The region’s commercial and economic centre Surat has risen to prominence as the global epicenter for diamond cutting and as India’s textile hub, and is ranked the world’s 4th fastest growing city with a GDP growth rate of 11.5%

Surat’s economic landscape is vibrant and diverse. As India’s 8th largest and Gujarat’s 2nd largest city, it boasts the highest average annual household income in the country.

The nearby Hazira Industrial Area hosts major corporations like Reliance, ESSAR, SHELL, and L&T. (Colombo/Jun18/2024)

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Sri Lanka telecommunications bill some clauses ruled unconstitutional by SC: Speaker

ECONOMYNEXT – Sri Lanka’s Supreme Court has found a number of clauses in a proposed amendment to the Telecom Telecommunications Amendment bill unconstitutional, speaker Mahinda Yapa Abeywardana said.

“Clause No 8, proposed section 9A 2 of the bill is inconsistent with Article 12 1 of the constitution, however this inconsistency shall cease if word ‘may’ will be replaced with word ‘shall’ as set out in the determination of the supreme court.”

“Clause No 9 is inconsistent with Article 12 1 of the constitution and only can be passed with special majority required under paragraph 2 of the Article 84. However, the inconsistency shall cease if clause is amended as set out in the determination of the supreme court.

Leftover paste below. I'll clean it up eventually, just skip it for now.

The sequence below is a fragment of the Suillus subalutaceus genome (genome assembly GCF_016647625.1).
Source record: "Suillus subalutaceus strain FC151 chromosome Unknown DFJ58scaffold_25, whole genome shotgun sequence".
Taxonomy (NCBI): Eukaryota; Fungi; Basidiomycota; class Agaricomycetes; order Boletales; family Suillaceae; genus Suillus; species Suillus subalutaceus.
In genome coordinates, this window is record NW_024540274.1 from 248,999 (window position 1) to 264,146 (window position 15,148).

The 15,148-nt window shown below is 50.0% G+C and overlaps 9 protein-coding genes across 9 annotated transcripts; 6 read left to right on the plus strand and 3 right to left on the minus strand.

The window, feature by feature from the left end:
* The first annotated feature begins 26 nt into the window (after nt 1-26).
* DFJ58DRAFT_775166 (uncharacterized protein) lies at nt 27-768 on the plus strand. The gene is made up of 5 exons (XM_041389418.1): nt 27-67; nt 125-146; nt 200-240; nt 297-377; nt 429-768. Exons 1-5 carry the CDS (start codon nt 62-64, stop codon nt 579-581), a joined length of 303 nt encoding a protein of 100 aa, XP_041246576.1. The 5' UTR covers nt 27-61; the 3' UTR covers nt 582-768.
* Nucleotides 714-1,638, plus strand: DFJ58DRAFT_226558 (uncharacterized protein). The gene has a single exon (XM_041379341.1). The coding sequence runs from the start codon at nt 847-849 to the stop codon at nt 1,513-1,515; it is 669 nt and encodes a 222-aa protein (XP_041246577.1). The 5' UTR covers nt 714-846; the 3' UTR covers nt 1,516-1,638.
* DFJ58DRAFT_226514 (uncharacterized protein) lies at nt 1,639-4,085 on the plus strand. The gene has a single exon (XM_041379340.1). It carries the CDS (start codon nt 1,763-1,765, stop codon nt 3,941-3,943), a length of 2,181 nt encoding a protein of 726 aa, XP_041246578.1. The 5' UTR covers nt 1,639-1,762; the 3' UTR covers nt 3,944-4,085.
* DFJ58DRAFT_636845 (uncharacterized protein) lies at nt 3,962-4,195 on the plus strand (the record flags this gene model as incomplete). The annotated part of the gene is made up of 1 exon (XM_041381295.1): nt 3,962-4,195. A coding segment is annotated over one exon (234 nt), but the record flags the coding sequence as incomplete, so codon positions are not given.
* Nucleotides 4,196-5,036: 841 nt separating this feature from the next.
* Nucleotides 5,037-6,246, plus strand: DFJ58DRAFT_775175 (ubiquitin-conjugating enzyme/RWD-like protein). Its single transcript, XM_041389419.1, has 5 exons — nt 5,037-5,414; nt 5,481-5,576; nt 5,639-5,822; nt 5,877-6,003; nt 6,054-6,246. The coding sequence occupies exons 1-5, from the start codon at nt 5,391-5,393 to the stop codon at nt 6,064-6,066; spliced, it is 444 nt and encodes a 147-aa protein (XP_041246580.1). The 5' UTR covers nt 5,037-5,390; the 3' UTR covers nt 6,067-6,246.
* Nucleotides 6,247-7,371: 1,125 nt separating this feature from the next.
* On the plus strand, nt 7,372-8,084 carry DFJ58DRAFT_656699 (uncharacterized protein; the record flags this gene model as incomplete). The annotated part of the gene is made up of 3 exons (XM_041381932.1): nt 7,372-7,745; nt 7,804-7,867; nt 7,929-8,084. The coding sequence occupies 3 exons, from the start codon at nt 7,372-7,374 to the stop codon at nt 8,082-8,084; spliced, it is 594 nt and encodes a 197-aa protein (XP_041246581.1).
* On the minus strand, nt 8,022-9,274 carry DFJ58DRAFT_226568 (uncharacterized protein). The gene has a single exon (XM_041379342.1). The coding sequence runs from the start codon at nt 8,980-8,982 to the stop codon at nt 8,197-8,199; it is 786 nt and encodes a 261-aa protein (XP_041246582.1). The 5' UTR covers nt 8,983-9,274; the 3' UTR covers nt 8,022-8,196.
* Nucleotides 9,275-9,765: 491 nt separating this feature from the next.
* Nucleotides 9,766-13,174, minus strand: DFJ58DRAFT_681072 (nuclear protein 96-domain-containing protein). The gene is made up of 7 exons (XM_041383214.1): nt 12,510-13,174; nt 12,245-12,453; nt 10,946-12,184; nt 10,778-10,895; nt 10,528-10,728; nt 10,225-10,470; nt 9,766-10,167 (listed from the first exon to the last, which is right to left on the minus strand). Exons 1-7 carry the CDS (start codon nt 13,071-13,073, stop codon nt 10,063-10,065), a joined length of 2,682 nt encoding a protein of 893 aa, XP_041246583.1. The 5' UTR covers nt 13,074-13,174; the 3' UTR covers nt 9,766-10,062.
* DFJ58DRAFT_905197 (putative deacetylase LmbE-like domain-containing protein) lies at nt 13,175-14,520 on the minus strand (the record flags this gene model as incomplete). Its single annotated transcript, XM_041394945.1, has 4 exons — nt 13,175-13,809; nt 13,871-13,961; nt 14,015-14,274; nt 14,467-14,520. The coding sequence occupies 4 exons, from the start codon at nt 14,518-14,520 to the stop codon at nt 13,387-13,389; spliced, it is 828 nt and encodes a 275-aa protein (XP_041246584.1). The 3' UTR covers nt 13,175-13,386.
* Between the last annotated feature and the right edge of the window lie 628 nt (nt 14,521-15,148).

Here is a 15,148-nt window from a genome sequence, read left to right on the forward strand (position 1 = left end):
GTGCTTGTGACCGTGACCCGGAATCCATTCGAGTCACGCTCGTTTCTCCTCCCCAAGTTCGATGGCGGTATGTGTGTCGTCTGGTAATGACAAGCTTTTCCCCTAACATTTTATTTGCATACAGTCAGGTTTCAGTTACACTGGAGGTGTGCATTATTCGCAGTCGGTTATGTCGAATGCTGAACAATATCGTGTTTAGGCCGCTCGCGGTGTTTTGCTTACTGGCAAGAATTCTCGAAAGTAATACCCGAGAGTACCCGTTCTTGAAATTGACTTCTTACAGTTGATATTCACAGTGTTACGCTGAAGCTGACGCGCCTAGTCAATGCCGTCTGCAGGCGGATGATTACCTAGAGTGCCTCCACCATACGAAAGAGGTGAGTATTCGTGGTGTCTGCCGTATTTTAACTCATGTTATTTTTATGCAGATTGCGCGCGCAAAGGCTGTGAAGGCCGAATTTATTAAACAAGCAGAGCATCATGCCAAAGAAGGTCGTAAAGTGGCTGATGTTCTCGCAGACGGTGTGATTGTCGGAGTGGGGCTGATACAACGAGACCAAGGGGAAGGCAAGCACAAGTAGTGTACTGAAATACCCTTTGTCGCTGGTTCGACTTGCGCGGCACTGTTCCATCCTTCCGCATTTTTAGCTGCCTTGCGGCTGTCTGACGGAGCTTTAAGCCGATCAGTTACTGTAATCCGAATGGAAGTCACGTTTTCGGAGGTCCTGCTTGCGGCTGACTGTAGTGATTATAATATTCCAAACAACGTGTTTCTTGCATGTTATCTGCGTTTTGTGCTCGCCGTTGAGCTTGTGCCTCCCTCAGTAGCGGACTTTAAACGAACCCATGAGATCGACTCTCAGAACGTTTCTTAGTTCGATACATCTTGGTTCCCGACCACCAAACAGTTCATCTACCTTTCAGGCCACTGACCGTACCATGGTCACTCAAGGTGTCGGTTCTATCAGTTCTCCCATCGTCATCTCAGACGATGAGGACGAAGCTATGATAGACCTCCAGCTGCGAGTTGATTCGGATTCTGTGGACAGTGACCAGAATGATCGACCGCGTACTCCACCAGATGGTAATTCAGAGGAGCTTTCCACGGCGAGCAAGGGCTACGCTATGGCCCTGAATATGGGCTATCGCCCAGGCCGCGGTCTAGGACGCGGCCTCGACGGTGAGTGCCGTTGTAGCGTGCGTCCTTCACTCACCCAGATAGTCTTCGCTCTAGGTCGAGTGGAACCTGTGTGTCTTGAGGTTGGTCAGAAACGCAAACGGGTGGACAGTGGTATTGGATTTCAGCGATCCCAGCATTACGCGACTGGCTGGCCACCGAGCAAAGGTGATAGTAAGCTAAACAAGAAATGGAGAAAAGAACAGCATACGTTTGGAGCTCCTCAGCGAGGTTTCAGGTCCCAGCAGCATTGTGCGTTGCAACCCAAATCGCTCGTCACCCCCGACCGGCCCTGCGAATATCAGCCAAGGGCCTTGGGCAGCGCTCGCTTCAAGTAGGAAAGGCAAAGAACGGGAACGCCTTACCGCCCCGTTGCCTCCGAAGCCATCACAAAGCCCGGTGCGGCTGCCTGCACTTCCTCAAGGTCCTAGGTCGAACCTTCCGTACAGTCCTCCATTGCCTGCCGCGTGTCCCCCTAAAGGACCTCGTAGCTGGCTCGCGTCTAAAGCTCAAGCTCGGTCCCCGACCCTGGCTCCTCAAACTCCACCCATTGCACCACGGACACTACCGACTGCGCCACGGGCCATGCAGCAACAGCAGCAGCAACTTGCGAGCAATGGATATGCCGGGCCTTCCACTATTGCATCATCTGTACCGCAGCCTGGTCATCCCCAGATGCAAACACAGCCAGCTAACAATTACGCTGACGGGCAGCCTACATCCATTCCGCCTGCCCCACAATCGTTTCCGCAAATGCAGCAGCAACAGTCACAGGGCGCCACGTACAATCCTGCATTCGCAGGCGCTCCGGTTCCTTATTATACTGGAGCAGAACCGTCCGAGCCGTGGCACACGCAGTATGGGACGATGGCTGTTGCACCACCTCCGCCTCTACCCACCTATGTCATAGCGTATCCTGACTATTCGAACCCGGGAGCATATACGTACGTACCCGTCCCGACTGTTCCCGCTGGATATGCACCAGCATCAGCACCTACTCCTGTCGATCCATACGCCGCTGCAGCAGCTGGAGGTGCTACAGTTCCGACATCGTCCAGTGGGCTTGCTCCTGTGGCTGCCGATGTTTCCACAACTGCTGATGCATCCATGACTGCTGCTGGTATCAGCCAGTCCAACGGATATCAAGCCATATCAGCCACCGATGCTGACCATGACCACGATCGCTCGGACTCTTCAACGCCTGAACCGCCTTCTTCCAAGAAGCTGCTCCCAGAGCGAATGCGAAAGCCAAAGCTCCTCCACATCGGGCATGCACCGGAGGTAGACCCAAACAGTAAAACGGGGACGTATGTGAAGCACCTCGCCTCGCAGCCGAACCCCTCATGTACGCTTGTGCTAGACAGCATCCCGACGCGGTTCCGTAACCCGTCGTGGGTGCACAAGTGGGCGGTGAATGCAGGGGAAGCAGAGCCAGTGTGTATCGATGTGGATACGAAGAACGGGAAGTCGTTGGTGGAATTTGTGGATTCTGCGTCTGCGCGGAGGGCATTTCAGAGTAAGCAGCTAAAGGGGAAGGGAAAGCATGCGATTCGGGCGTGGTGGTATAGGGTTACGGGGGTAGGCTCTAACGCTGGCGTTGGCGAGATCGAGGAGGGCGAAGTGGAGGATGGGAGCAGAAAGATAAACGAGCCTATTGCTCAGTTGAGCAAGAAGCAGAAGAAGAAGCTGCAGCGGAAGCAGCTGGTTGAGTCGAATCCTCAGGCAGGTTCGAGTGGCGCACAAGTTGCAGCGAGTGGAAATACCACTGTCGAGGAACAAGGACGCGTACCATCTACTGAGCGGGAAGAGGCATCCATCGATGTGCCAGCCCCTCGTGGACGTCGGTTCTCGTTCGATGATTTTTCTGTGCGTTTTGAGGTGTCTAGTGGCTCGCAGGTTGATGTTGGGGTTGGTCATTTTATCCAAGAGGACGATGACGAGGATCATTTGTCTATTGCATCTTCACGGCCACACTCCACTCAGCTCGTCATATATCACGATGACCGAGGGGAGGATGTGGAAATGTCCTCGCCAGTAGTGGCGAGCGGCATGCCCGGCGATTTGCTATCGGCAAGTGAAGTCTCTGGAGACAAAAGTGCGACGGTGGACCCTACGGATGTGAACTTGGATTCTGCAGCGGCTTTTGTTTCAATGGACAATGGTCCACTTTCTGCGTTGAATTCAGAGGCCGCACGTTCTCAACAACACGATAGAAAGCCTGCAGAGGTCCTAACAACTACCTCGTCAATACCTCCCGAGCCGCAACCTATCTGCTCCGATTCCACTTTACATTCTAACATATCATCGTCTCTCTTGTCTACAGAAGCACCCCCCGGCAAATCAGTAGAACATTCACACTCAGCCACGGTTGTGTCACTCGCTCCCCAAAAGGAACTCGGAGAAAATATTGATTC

Clause No 12, proposed section 17 10 of the bill is inconsistent with Article 12 1 of the constitution and can only be passed with special parliament majority required under Article 84 paragraph 2. However, the inconsistency shall cease if clause is amended as set out in the determination of the supreme court.”

Sections of clauses 13, 18, 20, 33 and 35 were also in violation of the constitution, and could only be passed by a special majority of parliament. (Colombo/Jun18/2024)

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Sri Lanka to exempt one house from imputed rent wealth tax: President

ECONOMYNEXT – Sri Lanka will exempt one house from a proposed wealth tax outlined in an International Monetary Fund program, President Ranil Wickremesinghe said.

About 90 percent of the people’s houses are likely to be exempt from the proposed tax, he said.

“[O]ne house will be exempt from this,” President Wickremesinghe told parliament Monday.

“It is going to have a very high threshold and I do not think the vast majority of the people in this country should even be worried about their house

“Don’t worry your house will be safe.”

The IMF program document however did not mention an exempt on one house, but did mention a threshold.

Taxing houses and thrift in general could have detrimental effects on people’s well-being housing stock and their willingness to remain in the country without migrating, critics say.

Related Sri Lanka to tax imaginary rents on houses under IMF deal

The mechanism of imputed rents was used because rates on houses was assigned to provincial councils and courts could strike it down.

Opposition legislator Harsha de Silva said the Samagi Jana Balwegaya welcomed President Wickremesinghe’s statement. (Colombo/June18/2024)